Apache

Home » Apache

Mexico and colonization – American history

By |2018-10-02T07:36:12+00:00September 8th, 2017|Central America, History|

Tenochtitlan under attack (painted in the 1600s) In 1500 AD, the Aztec  controlled most of what is now Mexico. People also called them the Mexica. In 1519, the Aztec ruler, Moctezuma the Younger, was surprised to hear that white men on ships had shown up out of nowhere. Moctezuma invited the strangers to his capital city, [...]

Ute get horses – American history

By |2017-08-14T09:57:14+00:00August 14th, 2017|History|

Utes riding horses in the 1800s AD During the 1500s AD, the Utes had not yet seen any European invaders. They were still living in Utah and Colorado the way they had been living before. In the 1630s, a few Spanish explorers came to Ute territory and so people saw white men for the first [...]

Comanche history – Native Americans

By |2018-04-24T10:40:21+00:00August 12th, 2017|History, Native American|

Comanche women (1800s) From Shoshone to Comanche Pueblo people captured Spanish horses in the Pueblo Revolt of 1680 AD, and they sold some of those horses to the Shoshone, in what is now Wyoming. The Shoshone who had horses split off from the other Shoshone. They called themselves the Nermernuh, but their Ute neighbors called them the Comanche. [...]

The Apache get horses – American history

By |2018-10-02T06:16:03+00:00August 12th, 2017|History, Native American|

The Apache get horses: an Apache rock painting, ca. 1800 AD Who were the Apache? Like their Navajo cousins, the Apache people were Athabascan. They moved south into the south-west part of North America from their home in Canada about 1400 AD. So when the Spanish invaders came in the 1500s, the Apache hadn't been in the Southwest [...]

Native American Daily Life

By |2018-04-24T10:38:17+00:00August 10th, 2017|Native American, People|

An Apache woman holding a baby in a cradleboard Most kids in North America lived with their mothers and fathers and brothers and sisters. Most families lived in one room of a pueblo, or one tipi or hogan or wickiup. Because a lot of kids died of sicknesses, you usually had a lot of brothers and sisters. [...]

Pueblo history – Anasazi – Native Americans

By |2018-04-24T10:27:55+00:00August 9th, 2017|History, North America|

Anasazi (Pueblo) pit house Anasazi people Pueblo people (sometimes called the Anasazi) started to build mud-brick houses for themselves in the south-west part of North America (modern Colorado, northern Arizona, and New Mexico) about 100 BC, during the Middle Woodland period (the time of the Han dynasty in China, and the Roman republic in Europe). At this point archaeologists call [...]

Navajo history – Dine – Native Americans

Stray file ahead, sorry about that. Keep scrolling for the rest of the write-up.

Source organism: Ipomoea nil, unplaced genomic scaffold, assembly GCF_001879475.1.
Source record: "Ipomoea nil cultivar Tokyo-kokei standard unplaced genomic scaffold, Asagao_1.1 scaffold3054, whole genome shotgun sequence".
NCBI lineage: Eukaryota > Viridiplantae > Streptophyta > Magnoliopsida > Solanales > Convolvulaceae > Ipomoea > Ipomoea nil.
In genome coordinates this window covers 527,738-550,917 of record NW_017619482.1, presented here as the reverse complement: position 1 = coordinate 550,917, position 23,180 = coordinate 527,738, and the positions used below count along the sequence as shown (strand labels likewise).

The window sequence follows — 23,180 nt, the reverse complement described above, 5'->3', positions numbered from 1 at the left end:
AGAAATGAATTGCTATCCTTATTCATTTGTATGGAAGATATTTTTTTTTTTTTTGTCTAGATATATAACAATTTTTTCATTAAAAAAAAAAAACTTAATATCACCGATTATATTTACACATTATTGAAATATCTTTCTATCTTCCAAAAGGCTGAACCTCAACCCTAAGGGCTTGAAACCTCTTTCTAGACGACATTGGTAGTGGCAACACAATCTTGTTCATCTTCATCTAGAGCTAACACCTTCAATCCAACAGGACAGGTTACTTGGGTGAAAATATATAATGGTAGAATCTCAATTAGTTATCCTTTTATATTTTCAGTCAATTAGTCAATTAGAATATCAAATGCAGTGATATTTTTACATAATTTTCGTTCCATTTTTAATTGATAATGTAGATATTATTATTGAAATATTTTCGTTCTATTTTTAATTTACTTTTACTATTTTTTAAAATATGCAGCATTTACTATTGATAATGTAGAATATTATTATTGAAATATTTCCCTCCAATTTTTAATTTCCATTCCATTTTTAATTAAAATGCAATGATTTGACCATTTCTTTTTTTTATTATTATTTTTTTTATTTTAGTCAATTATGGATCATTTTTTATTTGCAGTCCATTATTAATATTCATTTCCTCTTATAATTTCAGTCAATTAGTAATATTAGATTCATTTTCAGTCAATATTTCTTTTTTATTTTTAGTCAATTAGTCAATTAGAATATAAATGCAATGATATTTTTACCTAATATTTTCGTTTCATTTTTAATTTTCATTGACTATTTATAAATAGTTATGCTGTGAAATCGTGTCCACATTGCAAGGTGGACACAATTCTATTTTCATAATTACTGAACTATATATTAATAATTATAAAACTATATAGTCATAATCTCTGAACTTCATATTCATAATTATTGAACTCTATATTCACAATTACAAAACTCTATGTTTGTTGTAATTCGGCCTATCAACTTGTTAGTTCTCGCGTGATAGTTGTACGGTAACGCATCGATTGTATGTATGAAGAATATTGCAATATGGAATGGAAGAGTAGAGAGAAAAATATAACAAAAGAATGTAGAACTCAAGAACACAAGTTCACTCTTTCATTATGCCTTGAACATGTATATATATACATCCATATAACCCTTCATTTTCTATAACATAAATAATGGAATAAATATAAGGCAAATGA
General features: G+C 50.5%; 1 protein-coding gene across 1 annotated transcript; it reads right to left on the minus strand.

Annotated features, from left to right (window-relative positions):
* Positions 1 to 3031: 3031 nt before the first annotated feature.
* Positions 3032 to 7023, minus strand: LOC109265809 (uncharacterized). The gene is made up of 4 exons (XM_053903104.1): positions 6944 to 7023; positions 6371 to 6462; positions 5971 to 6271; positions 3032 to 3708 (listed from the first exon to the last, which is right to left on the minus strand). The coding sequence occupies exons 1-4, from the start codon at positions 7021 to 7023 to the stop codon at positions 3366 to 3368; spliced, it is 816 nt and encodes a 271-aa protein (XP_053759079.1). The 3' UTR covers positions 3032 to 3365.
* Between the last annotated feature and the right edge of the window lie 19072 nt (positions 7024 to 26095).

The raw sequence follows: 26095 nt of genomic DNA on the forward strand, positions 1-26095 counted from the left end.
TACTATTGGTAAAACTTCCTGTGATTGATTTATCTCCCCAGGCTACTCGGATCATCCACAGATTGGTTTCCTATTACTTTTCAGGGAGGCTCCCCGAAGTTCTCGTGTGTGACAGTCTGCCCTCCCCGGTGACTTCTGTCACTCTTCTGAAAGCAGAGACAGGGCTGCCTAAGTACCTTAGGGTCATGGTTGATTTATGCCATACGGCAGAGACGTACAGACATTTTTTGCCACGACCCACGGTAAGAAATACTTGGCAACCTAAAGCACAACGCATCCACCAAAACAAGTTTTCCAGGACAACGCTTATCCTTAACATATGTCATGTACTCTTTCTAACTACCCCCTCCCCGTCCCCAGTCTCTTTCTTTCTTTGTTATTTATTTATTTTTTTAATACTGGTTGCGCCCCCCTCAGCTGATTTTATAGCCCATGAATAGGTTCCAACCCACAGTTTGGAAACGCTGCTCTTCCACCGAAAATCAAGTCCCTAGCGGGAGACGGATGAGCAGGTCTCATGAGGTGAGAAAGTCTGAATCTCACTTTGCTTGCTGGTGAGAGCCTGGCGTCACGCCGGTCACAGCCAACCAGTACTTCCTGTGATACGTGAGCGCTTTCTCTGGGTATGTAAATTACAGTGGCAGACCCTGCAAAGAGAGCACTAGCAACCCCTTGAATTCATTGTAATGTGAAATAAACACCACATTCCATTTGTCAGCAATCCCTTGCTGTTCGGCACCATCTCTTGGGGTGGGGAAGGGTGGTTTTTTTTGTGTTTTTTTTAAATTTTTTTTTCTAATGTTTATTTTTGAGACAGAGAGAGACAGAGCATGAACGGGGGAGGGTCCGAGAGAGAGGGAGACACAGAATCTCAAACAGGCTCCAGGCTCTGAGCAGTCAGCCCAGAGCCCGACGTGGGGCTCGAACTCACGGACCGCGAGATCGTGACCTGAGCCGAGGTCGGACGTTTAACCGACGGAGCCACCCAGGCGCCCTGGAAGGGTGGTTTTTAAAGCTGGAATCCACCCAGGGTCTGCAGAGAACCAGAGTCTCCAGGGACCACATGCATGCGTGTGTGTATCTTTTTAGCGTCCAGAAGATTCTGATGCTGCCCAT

By |2018-04-07T17:05:37+00:00August 9th, 2017|History, Native American|

A Navajo dog today After the ancestors of most Native Americans crossed the Bering Land Bridge, about 12,000 BC, they split up and settled in different parts of North America. The Navajo started out as part of the Athabascans or Dene. Like other Athabascans, they settled in west-central Canada (modern Alberta or Saskatchewan). Sometime around 1300 or [...]

Blackfoot history – Native Americans

By |2018-04-07T17:05:33+00:00August 8th, 2017|History, Native American|

Montana landscape with a moose calf wading People we call Athabascans or Dene lived in Blackfoot territory (modern Montana and Canada) in the Paleo-Indian period, by around 10,000 BC. They lived by hunting and gathering. They hunted mammoth, and gathered eggs and wild plants. By 6000 BC, in the Archaic period, the climate warmed up, so the big animals like mammoth became [...]

Apache history – Native Americans

By |2018-04-07T17:05:32+00:00August 8th, 2017|History, Native American|

West Texas Sometime around 1300 AD, some of the Athabascans, the ancestors of the Apache and Navajo people, left their homes in what is now western Canada and slowly travelled south to what is now Arizona, New Mexico, and western Texas. This may have been because of the climate change known as the Little Ice Age. The Navajo people [...]

Who invented playing cards? China

By |2018-04-20T08:23:52+00:00June 23rd, 2017|China, Games, What|

An early playing card (Ming Dynasty, ca. 1500 AD) People in T'ang Dynasty China made the first playing cards, about 800 AD. They used their new material, paper, to make the cards, and they called their game "the leaf game". The emperor's daughter, Princess Tongchang, played cards with her husband's family in the [...]